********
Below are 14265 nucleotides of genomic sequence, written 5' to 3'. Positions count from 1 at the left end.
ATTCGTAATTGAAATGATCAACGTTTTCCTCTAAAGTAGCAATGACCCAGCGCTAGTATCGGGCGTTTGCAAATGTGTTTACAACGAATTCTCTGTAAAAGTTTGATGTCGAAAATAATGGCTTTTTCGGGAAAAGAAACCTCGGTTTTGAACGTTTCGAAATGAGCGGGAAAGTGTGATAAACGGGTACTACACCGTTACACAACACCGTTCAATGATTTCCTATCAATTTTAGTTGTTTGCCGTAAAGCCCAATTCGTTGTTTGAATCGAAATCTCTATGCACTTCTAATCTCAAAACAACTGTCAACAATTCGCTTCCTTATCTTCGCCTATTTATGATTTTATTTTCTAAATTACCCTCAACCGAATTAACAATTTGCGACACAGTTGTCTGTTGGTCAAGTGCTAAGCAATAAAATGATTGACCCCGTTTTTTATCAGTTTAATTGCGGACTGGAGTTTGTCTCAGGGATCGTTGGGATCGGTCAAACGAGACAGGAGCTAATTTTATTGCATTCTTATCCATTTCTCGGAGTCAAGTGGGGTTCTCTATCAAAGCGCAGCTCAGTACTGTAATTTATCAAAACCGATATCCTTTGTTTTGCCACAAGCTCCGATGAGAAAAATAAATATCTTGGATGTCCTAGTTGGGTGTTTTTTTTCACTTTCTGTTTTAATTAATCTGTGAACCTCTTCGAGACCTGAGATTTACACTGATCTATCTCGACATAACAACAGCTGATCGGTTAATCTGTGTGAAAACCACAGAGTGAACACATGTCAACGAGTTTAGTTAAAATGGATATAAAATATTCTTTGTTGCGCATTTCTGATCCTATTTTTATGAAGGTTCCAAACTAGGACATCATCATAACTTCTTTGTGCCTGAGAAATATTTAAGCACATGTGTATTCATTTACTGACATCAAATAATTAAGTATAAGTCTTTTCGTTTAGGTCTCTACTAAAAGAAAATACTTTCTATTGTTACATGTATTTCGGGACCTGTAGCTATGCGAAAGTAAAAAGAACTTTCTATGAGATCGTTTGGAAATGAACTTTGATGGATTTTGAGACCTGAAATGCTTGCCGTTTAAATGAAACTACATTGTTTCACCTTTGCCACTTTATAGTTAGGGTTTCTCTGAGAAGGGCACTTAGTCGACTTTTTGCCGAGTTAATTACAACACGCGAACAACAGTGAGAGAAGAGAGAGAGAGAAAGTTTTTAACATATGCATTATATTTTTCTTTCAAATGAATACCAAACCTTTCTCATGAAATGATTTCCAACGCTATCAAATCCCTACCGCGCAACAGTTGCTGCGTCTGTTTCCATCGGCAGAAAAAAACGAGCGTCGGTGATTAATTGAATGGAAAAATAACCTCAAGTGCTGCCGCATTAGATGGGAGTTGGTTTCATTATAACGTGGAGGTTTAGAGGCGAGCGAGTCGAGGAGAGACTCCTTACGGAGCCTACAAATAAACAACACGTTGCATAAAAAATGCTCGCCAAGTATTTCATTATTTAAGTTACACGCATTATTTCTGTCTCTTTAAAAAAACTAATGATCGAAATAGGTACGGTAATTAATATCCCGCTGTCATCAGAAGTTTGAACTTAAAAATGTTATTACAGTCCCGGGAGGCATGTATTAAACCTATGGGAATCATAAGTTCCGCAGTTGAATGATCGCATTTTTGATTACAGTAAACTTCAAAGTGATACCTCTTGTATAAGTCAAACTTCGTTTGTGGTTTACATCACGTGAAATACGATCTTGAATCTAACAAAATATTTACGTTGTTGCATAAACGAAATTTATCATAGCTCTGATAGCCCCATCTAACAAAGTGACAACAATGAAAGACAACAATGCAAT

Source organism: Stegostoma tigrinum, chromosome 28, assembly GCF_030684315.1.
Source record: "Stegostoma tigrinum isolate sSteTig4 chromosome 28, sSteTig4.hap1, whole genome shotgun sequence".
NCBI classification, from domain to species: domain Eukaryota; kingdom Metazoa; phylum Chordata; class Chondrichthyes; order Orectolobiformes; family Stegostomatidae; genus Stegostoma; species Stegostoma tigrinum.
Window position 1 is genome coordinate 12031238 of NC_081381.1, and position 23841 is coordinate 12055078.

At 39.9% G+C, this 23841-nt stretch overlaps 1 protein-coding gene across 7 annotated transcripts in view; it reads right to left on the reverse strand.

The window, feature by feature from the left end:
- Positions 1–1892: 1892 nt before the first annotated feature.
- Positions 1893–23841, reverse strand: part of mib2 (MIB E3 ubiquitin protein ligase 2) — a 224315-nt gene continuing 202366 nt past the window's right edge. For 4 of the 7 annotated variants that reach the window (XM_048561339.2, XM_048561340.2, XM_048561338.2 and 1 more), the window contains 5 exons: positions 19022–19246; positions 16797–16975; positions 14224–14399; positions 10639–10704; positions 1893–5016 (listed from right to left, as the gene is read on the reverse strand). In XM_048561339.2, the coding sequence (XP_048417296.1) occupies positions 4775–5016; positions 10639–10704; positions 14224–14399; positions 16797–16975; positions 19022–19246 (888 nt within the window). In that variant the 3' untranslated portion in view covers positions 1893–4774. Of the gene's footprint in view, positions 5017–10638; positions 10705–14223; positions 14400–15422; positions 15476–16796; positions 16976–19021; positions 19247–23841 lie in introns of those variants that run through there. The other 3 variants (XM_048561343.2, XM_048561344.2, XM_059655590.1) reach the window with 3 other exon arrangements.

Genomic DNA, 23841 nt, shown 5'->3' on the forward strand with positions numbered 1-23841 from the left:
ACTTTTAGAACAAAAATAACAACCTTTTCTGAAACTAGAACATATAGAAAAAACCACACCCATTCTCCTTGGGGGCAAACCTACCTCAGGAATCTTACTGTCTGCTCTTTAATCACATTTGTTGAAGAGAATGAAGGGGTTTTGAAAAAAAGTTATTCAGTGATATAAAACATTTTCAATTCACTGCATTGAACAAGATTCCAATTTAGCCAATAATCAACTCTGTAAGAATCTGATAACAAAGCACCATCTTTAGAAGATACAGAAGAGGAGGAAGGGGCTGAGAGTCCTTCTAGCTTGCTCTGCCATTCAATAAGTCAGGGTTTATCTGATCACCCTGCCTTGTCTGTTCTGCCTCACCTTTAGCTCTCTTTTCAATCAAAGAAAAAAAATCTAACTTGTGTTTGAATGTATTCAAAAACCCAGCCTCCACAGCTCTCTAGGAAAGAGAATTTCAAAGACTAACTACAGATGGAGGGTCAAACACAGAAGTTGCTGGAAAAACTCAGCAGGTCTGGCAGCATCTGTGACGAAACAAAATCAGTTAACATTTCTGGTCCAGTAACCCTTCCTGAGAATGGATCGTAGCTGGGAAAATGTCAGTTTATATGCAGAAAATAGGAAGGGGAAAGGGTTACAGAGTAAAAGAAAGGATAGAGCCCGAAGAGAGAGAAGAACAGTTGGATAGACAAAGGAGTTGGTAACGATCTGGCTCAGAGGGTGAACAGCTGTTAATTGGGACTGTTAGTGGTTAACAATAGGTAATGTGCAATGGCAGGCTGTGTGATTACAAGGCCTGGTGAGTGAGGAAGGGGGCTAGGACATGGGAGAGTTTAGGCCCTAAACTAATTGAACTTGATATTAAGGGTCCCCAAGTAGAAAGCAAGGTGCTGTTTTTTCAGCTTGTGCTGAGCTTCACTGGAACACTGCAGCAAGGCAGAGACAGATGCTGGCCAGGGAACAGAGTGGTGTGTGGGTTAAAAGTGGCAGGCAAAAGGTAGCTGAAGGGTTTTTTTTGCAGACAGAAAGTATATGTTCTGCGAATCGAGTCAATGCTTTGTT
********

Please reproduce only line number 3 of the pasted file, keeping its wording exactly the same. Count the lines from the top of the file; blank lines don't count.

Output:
Source organism: Stegostoma tigrinum, chromosome 28, assembly GCF_030684315.1.